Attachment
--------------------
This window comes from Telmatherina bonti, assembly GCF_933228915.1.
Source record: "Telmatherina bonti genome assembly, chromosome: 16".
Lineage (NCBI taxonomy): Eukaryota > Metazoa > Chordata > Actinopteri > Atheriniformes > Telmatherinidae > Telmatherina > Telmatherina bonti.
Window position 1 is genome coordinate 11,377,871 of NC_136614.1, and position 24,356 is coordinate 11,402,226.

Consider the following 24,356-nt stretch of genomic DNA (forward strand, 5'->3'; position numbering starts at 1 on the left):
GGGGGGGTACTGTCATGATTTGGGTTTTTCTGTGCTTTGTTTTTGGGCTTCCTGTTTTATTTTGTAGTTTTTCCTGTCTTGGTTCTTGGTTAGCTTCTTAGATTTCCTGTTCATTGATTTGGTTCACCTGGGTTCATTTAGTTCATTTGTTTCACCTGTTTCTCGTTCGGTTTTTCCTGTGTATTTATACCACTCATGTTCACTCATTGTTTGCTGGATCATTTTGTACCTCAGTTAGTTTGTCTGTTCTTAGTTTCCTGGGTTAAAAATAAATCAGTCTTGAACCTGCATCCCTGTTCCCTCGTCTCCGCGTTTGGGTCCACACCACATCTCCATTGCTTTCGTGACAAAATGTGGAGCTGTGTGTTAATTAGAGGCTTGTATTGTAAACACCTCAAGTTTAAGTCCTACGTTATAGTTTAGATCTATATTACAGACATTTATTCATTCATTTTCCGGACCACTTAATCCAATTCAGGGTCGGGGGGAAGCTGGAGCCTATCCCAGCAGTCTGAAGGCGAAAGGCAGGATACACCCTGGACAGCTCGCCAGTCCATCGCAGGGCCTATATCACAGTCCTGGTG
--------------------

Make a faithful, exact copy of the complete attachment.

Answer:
This window comes from Telmatherina bonti, assembly GCF_933228915.1.
Source record: "Telmatherina bonti genome assembly, chromosome: 16".
Lineage (NCBI taxonomy): Eukaryota > Metazoa > Chordata > Actinopteri > Atheriniformes > Telmatherinidae > Telmatherina > Telmatherina bonti.
Window position 1 is genome coordinate 11,377,871 of NC_136614.1, and position 24,356 is coordinate 11,402,226.

Consider the following 24,356-nt stretch of genomic DNA (forward strand, 5'->3'; position numbering starts at 1 on the left):
GGGGGGGTACTGTCATGATTTGGGTTTTTCTGTGCTTTGTTTTTGGGCTTCCTGTTTTATTTTGTAGTTTTTCCTGTCTTGGTTCTTGGTTAGCTTCTTAGATTTCCTGTTCATTGATTTGGTTCACCTGGGTTCATTTAGTTCATTTGTTTCACCTGTTTCTCGTTCGGTTTTTCCTGTGTATTTATACCACTCATGTTCACTCATTGTTTGCTGGATCATTTTGTACCTCAGTTAGTTTGTCTGTTCTTAGTTTCCTGGGTTAAAAATAAATCAGTCTTGAACCTGCATCCCTGTTCCCTCGTCTCCGCGTTTGGGTCCACACCACATCTCCATTGCTTTCGTGACAAAATGTGGAGCTGTGTGTTAATTAGAGGCTTGTATTGTAAACACCTCAAGTTTAAGTCCTACGTTATAGTTTAGATCTATATTACAGACATTTATTCATTCATTTTCCGGACCACTTAATCCAATTCAGGGTCGGGGGGAAGCTGGAGCCTATCCCAGCAGTCTGAAGGCGAAAGGCAGGATACACCCTGGACAGCTCGCCAGTCCATCGCAGGGCCTATATCACAGTCCTGGTG